As I write this, we have now done six shows since the London Olympics. I believe in my horse and I believe that London really was an unfortunate one-time situation. Having said that, I do believe that Capital suffered from what we humans would refer to as Post-Traumatic Stress Disorder. As a result, we’ve carefully picked the shows that Capital goes to and when. I don’t want to avoid situations that might make him a little anxious. Instead, I want to take him into situations like that so that I can train him and build him up and let him know that he can handle those types of situations in the future.
My Olympic experience took some thought and time to recover from and there was great disappointment involved. But I think anyone involved with horses at any level, be it an amateur, a junior, a recreational rider or a professional, and has to be able to go through ups and downs in their riding career. It’s all part of the journey.
About the writer: David Marcus made his grand prix debut in January of 2012 and, six short months later, had earned a place on the Canadian Dressage Team for the 2012 London Olympic Games. He operates David Marcus Dressage, a full-service training facility, just west of Toronto. In the winter, he is based in Wellington, Florida. David, 32, currently campaigns Chrevi’s Capital and Don Kontes at the grand prix level for owner Deborah Kinzinger.
“My Story” is a first person account of life in the equestrian world. To have your story considered, send a brief description of your story to firstname.lastname@example.org.
Thank you so much for sharing your story, David. It was very interesting to read – I have often wondered what you and Chrevi went through. I truly felt for you and your horse on that day! By you sharing your story, you make me feel better about my own show ring mishaps and up and downs in riding. And, It is always nice to hear that the “big guys” in dressage are human too! All my best, Cindy. P.S.: What a great expression you have in the last photo that accompanies the story!
There should be rules in place for extenuating circumstances beyond a rider’s control. This is a tragic story of rules before athletes. Many forums of athletics pause an activity and wait for the storm or other problem to pass. Why not dressage? Especially when you can’t explain to a horse why he’s performing in a horrible situation. I hope this is examined carefully because we should be giving every equine athlete and their human partner the best possible chance to show their hard work.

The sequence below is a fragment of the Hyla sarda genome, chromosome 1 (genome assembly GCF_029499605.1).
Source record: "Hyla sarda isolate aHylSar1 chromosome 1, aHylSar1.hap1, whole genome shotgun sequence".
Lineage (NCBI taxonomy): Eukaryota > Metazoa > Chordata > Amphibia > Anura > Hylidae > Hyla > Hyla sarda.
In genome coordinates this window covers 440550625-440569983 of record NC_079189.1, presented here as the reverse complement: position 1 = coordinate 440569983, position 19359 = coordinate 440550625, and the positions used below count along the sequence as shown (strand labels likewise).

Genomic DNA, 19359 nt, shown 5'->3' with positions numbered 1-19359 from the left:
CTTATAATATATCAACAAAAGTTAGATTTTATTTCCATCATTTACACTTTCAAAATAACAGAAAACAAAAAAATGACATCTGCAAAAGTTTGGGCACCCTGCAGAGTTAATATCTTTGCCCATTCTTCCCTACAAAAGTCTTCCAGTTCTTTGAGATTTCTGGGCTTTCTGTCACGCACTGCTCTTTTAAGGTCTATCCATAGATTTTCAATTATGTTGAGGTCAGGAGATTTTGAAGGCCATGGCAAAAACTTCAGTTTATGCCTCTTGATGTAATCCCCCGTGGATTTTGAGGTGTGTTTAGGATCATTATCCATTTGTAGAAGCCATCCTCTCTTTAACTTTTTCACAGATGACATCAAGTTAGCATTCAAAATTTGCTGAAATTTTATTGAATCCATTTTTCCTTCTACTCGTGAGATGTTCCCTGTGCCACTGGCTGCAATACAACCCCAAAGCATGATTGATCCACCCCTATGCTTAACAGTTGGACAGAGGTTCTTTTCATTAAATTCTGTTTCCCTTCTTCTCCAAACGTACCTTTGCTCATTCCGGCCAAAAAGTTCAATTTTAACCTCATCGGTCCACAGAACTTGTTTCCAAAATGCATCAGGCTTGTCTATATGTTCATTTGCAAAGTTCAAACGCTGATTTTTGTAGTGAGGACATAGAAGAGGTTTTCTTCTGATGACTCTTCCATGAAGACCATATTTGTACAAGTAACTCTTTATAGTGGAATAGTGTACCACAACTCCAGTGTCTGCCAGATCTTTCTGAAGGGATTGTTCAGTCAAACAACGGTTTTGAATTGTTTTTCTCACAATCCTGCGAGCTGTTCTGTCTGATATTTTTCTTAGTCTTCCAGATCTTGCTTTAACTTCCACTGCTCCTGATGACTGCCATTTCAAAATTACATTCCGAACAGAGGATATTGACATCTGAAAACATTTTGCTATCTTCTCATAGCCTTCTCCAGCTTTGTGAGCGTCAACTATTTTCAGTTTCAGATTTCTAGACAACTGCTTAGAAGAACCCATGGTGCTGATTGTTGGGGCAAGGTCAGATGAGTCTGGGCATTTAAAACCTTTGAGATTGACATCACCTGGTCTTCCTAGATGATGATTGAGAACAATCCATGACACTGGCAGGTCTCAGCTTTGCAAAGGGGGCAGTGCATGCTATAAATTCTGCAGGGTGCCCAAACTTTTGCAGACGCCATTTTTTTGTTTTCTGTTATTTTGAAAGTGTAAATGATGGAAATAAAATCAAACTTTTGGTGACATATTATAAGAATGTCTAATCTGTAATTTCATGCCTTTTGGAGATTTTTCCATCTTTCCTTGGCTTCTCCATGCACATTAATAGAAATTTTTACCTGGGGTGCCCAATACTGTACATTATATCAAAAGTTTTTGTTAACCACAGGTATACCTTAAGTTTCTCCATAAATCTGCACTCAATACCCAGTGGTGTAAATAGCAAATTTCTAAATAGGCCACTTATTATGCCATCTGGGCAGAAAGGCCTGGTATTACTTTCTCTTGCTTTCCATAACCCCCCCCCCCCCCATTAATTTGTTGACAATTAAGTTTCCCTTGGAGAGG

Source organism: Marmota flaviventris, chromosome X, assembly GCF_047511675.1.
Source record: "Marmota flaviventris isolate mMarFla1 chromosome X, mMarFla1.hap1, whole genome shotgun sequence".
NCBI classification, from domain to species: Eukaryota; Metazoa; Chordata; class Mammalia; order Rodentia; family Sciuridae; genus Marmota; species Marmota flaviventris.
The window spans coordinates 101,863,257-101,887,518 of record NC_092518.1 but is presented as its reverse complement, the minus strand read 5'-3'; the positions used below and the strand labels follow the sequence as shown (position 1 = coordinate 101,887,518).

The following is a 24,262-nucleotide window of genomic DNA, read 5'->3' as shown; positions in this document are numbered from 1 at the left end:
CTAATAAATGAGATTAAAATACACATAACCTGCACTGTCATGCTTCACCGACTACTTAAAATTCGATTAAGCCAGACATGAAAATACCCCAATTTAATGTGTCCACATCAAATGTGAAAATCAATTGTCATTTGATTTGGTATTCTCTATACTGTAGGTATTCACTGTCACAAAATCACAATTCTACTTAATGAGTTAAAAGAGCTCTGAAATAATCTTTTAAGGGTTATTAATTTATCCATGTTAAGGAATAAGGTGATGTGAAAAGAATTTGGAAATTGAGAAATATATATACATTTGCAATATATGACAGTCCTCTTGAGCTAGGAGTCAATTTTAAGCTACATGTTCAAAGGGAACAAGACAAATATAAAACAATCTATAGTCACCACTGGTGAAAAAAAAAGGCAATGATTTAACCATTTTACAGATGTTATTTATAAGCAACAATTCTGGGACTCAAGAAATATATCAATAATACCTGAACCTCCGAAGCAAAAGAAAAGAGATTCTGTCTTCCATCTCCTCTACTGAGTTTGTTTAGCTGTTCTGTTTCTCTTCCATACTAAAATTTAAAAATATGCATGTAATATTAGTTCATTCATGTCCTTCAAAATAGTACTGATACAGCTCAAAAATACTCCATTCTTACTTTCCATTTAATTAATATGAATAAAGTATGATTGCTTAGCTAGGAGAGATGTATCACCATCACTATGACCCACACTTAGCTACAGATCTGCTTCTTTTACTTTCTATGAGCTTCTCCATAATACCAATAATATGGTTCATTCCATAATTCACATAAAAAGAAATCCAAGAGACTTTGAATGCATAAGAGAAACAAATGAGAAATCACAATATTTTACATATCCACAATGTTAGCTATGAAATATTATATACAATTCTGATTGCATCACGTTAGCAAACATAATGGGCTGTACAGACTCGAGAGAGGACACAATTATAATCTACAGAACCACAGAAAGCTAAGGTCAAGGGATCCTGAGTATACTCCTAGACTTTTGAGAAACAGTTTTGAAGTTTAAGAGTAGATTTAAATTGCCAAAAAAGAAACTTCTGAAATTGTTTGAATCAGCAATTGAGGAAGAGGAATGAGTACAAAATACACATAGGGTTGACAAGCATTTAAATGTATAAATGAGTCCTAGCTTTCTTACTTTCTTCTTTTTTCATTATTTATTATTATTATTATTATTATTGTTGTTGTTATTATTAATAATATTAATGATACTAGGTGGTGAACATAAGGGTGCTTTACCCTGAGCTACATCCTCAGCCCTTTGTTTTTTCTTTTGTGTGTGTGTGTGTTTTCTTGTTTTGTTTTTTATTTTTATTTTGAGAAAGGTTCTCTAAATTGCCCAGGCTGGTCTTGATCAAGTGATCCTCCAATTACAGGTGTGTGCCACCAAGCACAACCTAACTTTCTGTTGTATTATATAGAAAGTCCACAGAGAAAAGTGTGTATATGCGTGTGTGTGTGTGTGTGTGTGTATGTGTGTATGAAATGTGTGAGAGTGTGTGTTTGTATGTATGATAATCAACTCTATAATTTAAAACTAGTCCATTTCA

Do they not allow a “rain delay” as is done in so many other sports? It sounds like this storm also put you and your horse in a dangerous situation. I am sorry this happened to both of you but glad you have managed to move forward.
I just want to say the whole time through that ‘perfect storm’ I was very proud of you and Chevri, and so proud to say you were on our team! You both handled the storm beautifully and, when Chevri could no longer handle what I believe most horses wouldn’t have even started their test in, you both exited the arena with grace and dignity. The poor guy tried his best, you really could see that, and you were trying your best too! What more could we ask?
And on a side note: Who brings small screaming children to a dressage test?!?! Those spectators were horrible!
Thank you for sharing your reflections. I will continue to see the footage of the Olympic ride as an exemplar of the most outstanding riding – your calmness and respect for your horse’s needs were extraordinary – and also of outstanding sportmanship. The unfortunate results regarding the competition in no way take away from your wonderful example in this regard. What a role model to the sport!
David, thank you for sharing your perspective! What stuck with me after watching your test was how supportive you were of Capital, how still and soft you stayed and how, once eliminated, your only concern seemed to be for your horse. As others have said before me, that is inspiring horsemanship. I can’t even begin to imagine the pressures and expectations that come with riding for a team at the Olympics. That you could park these to care for your horse makes me so proud that you represent Canada!
Thank you for sharing your story, it has given me such a good insight, you have made me feel extremely positive about my own horse that is very sensitive to her surroundings, and that it is us the rider to help them through difficult experiences, and build their confidence up block by block if it is broken down.
David you are an amazing athlete and certainly one we should all take a page from, you are a wonderful human being and it makes me proud to watch you even though I am British, your a very special man with such a great understanding of you horse, reading your story in my books makes you a gold medalist.
Looking forward to seeing you in the arena.
Your horse is very brave, I don’t know a horse that would try to get through that kind of weather.
well done .